According to the Walnut Grove Fire Department, the department alarm went off just before 4 a.m. with firefighters on the scene about eight minutes later. They found burning wreckage and immediately began work to see if there were any survivors. The wreckage was scattered around the area with the main part of the helicopter in the woods next to a clearing near the Walnut Grove Church.

The crew was based in Vilonia, Arkansas. Air Evac operates Med Evac helicopter services in 13 states and has experienced several fatal helicopter crashes in recent years.  In March of 2010, three medi-vac helicopter crew members were killed in a helicopter crash in Tennessee. In 2008, an Air Evac helicopter crashed in an Indiana cornfield killing three people. In 2007, another three-member crew was killed when an Air Evac helicopter crashed in Colbert County, Alabama.

“This is a tragic day for us here at Air Evac Lifeteam,” the spokesman said. “These were members of our family and we are devastated at this loss. Our focus at this time is on providing support for the family and friends of these helicopter crew members.”

Contact a Helicopter Lawyer

If you have been injured or a loved one has been killed in a helicopter crash, then call us 24/7 for an immediate consultation to discuss the details of the accident and learn what we can do to help protect your legal rights. Whether the accident was caused by negligence on the part of the helicopter owner, hospital or corporation, the manufacturer or due to lack of training, poor maintenance, pilot or operator error, tail rotor failure, sudden loss of power, defective electronics or engine failure or flying in bad weather conditions, we can investigate the case and provide you the answers you need. Call Toll Free 1-800-883-9858 and talk to a Board Certified Trial Lawyer with over 30 years of legal experience or fill out our online form by clicking below:

Push on for Safety Rules After Fatal Arkansas Medevac Helicopter Crash

By Alan Levin, USA TODAY

Arkansas Air Ambulance CrashAn air ambulance helicopter crashed into a wooded area of Arkansas early Tuesday, killing all three crewmembers and raising the death toll in the industry to 22 in the past year.The Air Evac Lifeteam chopper was flying to pick up a victim of a traffic accident when it hit trees and crashed, bursting into flames about 4:30 a.m., Federal Aviation Administration (FAA) spokesman Lynn Lunsford said. The pilot and two medical crewmembers died, he said.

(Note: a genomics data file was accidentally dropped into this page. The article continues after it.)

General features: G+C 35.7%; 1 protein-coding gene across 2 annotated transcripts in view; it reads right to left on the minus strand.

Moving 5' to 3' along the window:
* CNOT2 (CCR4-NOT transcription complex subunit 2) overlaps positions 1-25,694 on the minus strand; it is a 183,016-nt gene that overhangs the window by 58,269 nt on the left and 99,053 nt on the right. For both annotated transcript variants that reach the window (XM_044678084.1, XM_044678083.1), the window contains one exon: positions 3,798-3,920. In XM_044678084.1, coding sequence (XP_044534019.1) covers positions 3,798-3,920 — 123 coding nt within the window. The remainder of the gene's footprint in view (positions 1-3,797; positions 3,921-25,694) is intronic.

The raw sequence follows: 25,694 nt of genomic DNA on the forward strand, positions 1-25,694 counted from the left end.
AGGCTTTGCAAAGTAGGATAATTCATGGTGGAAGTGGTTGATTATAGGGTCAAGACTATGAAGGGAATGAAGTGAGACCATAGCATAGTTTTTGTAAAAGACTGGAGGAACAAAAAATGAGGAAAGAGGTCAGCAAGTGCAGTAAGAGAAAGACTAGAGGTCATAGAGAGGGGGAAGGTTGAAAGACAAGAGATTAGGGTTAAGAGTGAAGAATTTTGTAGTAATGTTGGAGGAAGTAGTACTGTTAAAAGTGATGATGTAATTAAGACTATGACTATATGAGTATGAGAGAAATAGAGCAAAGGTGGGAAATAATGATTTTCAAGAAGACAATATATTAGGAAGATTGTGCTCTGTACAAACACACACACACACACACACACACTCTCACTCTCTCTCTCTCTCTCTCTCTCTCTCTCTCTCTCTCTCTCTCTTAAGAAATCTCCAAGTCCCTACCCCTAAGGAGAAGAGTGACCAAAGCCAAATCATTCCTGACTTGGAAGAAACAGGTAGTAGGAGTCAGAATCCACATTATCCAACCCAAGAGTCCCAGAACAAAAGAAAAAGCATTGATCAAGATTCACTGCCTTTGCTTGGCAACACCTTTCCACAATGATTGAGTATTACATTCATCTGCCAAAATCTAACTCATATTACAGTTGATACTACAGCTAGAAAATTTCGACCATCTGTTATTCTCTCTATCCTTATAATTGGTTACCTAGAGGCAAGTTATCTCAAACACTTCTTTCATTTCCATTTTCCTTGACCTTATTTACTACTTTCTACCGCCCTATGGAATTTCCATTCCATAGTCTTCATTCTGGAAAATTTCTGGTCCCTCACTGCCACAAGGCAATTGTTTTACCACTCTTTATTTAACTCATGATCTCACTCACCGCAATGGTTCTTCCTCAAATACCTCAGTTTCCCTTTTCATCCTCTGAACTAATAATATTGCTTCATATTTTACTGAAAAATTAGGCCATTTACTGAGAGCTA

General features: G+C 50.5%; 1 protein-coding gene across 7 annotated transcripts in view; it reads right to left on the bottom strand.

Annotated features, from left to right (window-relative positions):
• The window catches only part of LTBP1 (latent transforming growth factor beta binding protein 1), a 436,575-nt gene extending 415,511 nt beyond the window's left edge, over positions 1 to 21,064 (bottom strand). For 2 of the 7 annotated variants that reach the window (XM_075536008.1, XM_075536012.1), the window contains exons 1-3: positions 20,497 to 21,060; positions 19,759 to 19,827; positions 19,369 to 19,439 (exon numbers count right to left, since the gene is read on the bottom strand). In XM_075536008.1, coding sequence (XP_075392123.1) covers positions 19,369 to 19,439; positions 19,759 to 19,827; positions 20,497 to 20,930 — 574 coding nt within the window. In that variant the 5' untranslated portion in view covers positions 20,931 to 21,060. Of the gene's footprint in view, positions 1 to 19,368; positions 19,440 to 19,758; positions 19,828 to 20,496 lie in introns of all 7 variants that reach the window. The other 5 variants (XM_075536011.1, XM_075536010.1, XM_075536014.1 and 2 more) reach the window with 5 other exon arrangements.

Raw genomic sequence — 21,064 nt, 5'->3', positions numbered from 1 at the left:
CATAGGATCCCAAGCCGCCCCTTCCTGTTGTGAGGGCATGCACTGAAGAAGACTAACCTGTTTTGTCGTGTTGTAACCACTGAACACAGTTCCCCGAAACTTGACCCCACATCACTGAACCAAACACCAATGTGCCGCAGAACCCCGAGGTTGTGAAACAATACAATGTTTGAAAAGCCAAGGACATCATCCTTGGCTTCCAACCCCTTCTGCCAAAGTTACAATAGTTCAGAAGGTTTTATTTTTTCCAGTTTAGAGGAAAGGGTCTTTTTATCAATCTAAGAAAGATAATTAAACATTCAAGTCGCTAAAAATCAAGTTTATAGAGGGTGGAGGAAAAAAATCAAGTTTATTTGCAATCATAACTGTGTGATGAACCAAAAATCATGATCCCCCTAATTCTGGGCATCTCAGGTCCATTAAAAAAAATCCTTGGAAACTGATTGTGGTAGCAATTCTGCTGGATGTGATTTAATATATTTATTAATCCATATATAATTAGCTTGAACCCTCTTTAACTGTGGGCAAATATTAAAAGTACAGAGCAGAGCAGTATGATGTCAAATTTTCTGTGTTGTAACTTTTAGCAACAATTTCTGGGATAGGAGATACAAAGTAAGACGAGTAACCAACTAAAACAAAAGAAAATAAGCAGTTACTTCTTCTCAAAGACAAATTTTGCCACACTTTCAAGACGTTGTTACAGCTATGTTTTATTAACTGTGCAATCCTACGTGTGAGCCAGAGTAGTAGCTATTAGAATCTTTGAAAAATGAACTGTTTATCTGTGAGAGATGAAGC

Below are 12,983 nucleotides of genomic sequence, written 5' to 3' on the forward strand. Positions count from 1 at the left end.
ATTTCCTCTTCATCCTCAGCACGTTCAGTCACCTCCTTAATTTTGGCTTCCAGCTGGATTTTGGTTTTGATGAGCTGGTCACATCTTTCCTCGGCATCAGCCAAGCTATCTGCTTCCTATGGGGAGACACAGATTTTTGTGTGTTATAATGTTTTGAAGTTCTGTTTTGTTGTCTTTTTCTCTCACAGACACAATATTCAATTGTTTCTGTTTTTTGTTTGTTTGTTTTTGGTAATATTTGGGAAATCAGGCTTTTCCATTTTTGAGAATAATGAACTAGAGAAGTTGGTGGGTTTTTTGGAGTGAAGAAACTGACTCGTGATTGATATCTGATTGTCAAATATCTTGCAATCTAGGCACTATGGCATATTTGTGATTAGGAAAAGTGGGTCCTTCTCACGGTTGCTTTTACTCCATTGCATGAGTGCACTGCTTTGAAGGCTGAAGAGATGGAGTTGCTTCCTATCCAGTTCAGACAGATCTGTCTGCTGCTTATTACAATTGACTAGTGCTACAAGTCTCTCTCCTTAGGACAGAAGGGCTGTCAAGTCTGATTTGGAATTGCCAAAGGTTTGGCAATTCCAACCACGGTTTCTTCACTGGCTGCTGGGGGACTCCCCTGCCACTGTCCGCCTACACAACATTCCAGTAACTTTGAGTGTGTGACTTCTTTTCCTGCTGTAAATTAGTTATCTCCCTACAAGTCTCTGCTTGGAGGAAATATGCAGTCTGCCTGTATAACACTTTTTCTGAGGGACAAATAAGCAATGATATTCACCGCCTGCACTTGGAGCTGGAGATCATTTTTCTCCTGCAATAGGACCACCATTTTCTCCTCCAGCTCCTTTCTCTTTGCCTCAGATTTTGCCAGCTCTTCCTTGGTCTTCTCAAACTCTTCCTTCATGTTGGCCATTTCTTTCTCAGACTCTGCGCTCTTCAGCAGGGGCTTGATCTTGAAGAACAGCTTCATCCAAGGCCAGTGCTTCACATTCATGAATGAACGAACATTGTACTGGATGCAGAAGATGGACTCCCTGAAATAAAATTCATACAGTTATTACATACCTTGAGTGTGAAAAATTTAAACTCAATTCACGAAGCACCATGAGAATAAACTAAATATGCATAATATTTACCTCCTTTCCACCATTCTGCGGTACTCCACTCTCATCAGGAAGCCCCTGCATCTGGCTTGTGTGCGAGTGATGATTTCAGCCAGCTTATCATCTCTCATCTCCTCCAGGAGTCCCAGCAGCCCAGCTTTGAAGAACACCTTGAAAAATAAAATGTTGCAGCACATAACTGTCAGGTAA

The crash, near the town of Scotland, is the latest in a surge of accidents and fatalities. The past year has seen 14 accidents involving air ambulance helicopters, eight fatal, government statistics show. Since June, four crashes have killed 10 people.

Advocates for safety improvements said the crash is further evidence of the need for stiff new requirements on medevac flights.

“There is a long way to go and we’re not there yet,” said Stacey Friedman, whose sister, flight nurse Erin Reed, died in a 2005 crash.

The National Transportation Safety Board (NTSB), which is heading the investigation into Tuesday’s crash, has issued numerous suggested safety improvements for the industry in recent years. The agency has no regulatory authority. The FAA, which oversees the industry, is writing new rules but will not unveil them until fall. Congress has several bills addressing safety, but those have stalled in a deadlock over FAA’s funding.

Dan Hankins, a physician who directs a hospital air-ambulance program and is president of the Association of Air Medical Services, said he supports adoption of the NTSB’s recommendations. However, he acknowledged that not all of the companies in his organization back the recommendations.

The NTSB wants new requirements for equipment that can help prevent pilots from getting disoriented in poor visibility, better pilot training and improved internal monitoring for safety lapses.

Contact a Helicopter Lawyer

If you have been injured or a loved one has been killed in a helicopter crash, then call us 24/7 for an immediate consultation to discuss the details of the accident and learn what we can do to help protect your legal rights. Whether the accident was caused by negligence on the part of the helicopter owner, hospital or corporation, the manufacturer or due to lack of training, poor maintenance, pilot or operator error, tail rotor failure, sudden loss of power, defective electronics or engine failure or flying in bad weather conditions, we can investigate the case and provide you the answers you need. Call Toll Free 1-800-883-9858 and talk to a Board Certified Trial Lawyer with over 30 years of legal experience or fill out our online form by clicking below:

Widower of EMT in Air Ambulance Helicopter Crash Sues FAA in Lawsuit

The widower of a Waldorf emergency medical technician who perished in a September 2008 medevac air ambulance helicopter crash in District Heights has filed a wrongful-death lawsuit against the federal government, alleging that air traffic controller negligence in failing to guide the aircraft to a safe landing led to the death of his wife.